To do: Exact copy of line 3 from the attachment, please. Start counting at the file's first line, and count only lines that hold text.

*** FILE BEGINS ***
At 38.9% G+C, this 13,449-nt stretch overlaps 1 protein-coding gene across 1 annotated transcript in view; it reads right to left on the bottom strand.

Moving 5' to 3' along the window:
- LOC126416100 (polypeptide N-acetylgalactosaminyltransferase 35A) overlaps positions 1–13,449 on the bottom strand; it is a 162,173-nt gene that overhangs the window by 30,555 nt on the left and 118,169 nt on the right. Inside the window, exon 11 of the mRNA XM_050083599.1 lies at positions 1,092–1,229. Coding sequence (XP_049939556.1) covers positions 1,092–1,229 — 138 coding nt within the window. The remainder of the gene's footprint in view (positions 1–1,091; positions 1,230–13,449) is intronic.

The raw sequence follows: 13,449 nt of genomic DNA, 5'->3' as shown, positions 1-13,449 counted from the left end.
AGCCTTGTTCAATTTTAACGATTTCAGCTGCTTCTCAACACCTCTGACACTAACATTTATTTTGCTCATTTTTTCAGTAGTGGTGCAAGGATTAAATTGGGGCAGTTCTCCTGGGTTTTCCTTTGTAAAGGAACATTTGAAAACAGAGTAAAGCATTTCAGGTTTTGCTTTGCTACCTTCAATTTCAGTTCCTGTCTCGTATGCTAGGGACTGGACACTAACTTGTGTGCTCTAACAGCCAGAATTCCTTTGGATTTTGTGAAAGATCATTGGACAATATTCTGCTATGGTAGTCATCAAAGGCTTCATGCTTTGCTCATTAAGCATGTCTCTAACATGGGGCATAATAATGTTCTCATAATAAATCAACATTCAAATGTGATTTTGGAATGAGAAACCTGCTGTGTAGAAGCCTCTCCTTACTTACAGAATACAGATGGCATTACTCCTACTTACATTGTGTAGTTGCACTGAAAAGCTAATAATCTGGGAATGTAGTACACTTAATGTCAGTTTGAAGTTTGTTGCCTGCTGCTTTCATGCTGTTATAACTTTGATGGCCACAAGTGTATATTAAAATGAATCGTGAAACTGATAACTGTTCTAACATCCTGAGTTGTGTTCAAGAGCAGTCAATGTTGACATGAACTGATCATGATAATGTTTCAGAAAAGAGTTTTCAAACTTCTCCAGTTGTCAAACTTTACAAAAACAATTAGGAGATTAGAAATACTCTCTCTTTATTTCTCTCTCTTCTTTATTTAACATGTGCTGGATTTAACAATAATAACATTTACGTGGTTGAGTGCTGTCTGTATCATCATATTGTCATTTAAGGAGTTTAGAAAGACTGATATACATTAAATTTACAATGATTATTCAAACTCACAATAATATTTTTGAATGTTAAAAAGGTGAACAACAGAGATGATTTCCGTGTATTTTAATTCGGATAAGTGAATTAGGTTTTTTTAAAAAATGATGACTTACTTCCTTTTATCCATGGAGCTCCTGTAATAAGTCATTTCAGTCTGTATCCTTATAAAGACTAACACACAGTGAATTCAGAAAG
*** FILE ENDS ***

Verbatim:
- LOC126416100 (polypeptide N-acetylgalactosaminyltransferase 35A) overlaps positions 1–13,449 on the bottom strand; it is a 162,173-nt gene that overhangs the window by 30,555 nt on the left and 118,169 nt on the right. Inside the window, exon 11 of the mRNA XM_050083599.1 lies at positions 1,092–1,229. Coding sequence (XP_049939556.1) covers positions 1,092–1,229 — 138 coding nt within the window. The remainder of the gene's footprint in view (positions 1–1,091; positions 1,230–13,449) is intronic.